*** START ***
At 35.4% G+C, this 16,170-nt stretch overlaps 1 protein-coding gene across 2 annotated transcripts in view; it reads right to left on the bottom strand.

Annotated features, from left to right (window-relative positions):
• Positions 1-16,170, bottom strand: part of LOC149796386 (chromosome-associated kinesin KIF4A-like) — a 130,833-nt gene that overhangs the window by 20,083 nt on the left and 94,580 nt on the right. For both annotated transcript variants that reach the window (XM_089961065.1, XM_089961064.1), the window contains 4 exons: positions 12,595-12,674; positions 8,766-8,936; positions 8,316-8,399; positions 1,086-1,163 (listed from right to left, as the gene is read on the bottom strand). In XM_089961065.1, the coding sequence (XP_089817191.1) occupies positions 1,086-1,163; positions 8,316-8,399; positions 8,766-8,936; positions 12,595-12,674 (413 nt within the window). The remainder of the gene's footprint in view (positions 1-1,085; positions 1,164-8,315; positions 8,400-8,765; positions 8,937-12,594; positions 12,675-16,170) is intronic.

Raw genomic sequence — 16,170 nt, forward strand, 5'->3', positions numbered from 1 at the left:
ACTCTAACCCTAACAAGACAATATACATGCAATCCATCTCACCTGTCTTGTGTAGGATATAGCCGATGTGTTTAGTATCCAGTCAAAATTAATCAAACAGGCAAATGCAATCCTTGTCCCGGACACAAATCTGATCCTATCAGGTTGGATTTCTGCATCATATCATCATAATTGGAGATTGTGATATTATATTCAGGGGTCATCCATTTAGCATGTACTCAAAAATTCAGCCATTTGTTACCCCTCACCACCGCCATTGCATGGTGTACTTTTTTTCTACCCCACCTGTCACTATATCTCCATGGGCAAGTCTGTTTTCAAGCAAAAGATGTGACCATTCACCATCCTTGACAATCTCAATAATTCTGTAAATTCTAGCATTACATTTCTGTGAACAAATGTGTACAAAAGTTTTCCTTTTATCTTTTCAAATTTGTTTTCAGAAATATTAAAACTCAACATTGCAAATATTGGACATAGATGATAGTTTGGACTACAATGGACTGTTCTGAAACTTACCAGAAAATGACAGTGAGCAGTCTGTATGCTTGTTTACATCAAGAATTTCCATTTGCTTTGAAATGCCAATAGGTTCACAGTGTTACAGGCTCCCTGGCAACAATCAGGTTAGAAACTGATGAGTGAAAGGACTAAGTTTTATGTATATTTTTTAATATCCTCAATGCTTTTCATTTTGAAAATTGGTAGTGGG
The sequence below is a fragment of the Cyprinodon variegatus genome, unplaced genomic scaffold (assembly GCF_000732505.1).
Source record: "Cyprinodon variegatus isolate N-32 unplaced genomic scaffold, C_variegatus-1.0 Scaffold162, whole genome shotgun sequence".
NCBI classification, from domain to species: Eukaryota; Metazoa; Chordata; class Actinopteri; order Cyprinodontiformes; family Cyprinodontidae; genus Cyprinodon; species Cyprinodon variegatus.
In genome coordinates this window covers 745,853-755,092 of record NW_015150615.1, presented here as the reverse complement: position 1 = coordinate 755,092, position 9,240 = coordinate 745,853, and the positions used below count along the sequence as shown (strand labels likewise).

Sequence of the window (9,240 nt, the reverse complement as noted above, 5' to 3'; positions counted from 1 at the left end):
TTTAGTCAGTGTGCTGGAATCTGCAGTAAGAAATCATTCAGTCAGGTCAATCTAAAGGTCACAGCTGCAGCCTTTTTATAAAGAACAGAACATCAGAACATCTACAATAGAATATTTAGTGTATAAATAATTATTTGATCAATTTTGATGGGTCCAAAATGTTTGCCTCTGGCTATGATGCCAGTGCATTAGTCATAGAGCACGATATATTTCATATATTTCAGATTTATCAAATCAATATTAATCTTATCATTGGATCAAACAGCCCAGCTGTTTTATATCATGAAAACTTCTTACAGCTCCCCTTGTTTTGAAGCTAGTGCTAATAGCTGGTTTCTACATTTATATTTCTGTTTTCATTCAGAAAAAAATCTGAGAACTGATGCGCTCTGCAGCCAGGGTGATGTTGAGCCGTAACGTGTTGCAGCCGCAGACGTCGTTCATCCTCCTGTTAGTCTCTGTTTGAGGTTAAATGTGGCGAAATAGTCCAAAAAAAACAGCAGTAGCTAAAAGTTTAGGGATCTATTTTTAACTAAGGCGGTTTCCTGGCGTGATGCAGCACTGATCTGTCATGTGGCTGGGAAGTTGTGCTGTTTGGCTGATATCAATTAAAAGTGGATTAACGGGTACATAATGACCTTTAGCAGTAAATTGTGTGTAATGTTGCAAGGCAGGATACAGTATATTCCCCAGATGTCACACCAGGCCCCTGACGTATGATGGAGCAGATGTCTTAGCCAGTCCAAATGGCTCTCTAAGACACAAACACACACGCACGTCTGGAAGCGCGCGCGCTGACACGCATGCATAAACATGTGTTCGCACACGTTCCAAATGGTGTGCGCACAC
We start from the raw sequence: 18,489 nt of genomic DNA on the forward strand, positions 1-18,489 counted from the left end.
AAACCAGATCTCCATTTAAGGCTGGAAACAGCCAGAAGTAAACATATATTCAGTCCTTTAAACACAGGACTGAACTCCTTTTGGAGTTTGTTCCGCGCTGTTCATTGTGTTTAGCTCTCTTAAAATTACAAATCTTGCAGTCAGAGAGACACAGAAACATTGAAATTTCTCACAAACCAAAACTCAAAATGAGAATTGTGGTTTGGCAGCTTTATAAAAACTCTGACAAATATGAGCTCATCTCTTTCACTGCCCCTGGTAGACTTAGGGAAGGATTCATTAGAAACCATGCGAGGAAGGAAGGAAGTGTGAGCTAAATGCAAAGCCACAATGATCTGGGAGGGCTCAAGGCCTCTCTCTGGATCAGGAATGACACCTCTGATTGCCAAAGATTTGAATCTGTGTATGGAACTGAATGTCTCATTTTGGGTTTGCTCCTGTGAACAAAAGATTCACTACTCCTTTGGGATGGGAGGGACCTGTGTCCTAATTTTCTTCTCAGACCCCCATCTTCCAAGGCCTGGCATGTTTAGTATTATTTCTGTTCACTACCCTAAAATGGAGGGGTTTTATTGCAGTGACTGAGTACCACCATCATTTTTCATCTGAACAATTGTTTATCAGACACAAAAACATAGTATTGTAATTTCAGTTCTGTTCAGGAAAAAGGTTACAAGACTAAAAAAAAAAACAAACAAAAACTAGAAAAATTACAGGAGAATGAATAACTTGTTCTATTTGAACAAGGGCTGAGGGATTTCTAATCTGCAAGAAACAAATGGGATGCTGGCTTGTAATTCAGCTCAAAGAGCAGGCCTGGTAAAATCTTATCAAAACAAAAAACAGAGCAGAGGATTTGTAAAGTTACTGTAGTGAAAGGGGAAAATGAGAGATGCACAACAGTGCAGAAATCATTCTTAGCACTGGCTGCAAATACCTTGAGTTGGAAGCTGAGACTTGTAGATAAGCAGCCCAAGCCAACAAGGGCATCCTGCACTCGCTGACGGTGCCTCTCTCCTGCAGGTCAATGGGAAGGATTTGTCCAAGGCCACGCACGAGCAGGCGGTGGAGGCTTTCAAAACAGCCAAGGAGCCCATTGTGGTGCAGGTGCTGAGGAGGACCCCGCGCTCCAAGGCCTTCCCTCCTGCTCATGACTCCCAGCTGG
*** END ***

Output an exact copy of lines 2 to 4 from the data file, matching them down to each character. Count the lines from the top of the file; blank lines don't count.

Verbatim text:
Annotated features, from left to right (window-relative positions):
• Positions 1-16,170, bottom strand: part of LOC149796386 (chromosome-associated kinesin KIF4A-like) — a 130,833-nt gene that overhangs the window by 20,083 nt on the left and 94,580 nt on the right. For both annotated transcript variants that reach the window (XM_089961065.1, XM_089961064.1), the window contains 4 exons: positions 12,595-12,674; positions 8,766-8,936; positions 8,316-8,399; positions 1,086-1,163 (listed from right to left, as the gene is read on the bottom strand). In XM_089961065.1, the coding sequence (XP_089817191.1) occupies positions 1,086-1,163; positions 8,316-8,399; positions 8,766-8,936; positions 12,595-12,674 (413 nt within the window). The remainder of the gene's footprint in view (positions 1-1,085; positions 1,164-8,315; positions 8,400-8,765; positions 8,937-12,594; positions 12,675-16,170) is intronic.

Raw genomic sequence — 16,170 nt, forward strand, 5'->3', positions numbered from 1 at the left: